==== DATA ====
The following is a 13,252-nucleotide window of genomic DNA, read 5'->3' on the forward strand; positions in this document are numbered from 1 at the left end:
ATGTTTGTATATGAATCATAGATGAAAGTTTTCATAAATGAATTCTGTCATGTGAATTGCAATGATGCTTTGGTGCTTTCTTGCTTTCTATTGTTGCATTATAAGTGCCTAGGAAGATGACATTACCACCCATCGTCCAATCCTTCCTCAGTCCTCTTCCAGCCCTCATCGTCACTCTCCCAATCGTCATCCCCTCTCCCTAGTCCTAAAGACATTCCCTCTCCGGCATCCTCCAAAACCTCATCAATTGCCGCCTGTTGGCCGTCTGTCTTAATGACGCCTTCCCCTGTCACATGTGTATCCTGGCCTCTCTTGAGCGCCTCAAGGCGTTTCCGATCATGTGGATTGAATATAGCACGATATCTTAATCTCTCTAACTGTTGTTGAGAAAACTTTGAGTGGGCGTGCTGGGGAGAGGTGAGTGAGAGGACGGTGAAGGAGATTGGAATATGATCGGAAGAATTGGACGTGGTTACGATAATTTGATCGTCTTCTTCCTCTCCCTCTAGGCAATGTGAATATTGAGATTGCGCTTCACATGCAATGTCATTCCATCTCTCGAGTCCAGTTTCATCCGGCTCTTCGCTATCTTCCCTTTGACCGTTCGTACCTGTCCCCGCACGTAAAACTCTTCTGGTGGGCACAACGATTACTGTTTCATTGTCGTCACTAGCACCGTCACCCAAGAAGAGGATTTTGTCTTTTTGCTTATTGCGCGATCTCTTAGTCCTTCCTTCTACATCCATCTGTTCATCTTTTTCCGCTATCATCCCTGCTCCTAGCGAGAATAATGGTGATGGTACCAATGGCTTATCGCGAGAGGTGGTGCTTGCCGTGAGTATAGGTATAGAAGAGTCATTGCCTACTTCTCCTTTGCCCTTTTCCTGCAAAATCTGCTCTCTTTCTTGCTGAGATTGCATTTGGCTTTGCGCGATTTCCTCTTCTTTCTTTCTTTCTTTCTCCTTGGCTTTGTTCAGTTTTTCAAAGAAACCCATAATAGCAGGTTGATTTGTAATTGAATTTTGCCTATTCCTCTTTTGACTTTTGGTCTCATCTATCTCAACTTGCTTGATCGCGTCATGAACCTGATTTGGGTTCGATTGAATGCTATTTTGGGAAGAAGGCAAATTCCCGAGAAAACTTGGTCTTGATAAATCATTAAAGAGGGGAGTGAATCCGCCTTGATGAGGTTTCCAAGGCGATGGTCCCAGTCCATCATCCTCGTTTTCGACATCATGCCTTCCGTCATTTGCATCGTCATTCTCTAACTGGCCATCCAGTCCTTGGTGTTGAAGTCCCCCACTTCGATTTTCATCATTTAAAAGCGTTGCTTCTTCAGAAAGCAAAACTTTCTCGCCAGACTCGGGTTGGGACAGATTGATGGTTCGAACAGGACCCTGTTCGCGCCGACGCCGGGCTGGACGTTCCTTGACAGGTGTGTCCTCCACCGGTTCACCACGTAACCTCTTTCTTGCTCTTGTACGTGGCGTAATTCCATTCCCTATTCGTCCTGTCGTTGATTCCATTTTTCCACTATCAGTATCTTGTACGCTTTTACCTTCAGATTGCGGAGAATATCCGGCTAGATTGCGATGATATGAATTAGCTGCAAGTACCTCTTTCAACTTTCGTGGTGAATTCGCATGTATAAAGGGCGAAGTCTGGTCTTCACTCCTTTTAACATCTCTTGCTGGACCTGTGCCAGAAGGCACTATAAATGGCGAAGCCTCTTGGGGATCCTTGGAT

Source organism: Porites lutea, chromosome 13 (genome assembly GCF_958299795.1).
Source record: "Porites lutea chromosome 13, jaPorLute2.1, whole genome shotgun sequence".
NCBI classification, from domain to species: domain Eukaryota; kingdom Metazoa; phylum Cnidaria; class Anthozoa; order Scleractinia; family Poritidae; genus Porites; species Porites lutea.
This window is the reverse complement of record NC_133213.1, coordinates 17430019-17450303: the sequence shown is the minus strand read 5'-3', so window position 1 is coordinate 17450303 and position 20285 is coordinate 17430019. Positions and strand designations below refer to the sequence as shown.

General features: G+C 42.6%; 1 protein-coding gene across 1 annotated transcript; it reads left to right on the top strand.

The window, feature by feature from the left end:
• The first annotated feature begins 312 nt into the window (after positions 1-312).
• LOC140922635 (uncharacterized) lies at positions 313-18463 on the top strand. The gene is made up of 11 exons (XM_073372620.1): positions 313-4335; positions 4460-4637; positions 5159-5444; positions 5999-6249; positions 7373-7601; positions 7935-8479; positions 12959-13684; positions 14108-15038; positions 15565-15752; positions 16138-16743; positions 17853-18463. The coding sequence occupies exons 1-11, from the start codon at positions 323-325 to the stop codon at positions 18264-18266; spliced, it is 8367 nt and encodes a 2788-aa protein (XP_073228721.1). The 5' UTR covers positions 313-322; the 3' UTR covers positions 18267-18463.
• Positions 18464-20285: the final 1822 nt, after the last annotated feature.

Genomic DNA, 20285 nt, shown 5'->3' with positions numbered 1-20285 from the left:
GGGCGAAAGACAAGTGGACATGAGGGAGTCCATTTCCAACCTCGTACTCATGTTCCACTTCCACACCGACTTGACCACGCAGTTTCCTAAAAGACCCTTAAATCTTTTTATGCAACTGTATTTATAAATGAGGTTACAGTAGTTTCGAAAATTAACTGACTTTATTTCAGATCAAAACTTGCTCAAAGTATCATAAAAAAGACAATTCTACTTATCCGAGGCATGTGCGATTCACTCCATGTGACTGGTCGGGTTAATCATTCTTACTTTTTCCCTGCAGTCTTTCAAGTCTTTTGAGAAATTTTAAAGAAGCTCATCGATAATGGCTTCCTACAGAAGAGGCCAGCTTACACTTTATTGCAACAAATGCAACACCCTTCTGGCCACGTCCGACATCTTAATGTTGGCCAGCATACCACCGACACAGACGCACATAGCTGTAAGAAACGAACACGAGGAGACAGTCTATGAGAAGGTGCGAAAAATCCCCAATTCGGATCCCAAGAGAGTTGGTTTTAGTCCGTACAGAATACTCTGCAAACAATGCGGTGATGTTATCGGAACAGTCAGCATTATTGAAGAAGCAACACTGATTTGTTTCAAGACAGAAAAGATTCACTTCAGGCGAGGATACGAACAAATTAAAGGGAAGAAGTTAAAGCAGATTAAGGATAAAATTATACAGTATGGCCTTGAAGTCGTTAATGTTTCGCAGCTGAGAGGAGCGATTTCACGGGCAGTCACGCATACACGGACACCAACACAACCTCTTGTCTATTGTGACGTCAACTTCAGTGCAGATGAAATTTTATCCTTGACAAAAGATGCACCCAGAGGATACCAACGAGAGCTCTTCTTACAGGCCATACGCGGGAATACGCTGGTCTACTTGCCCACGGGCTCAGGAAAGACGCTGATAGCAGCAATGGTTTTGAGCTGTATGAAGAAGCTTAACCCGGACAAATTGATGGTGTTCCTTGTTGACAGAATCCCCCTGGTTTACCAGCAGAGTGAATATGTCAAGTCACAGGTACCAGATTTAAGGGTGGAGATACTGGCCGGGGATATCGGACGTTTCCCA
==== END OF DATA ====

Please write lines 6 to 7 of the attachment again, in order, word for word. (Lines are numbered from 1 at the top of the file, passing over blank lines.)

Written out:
This window is the reverse complement of record NC_133213.1, coordinates 17430019-17450303: the sequence shown is the minus strand read 5'-3', so window position 1 is coordinate 17450303 and position 20285 is coordinate 17430019. Positions and strand designations below refer to the sequence as shown.

General features: G+C 42.6%; 1 protein-coding gene across 1 annotated transcript; it reads left to right on the top strand.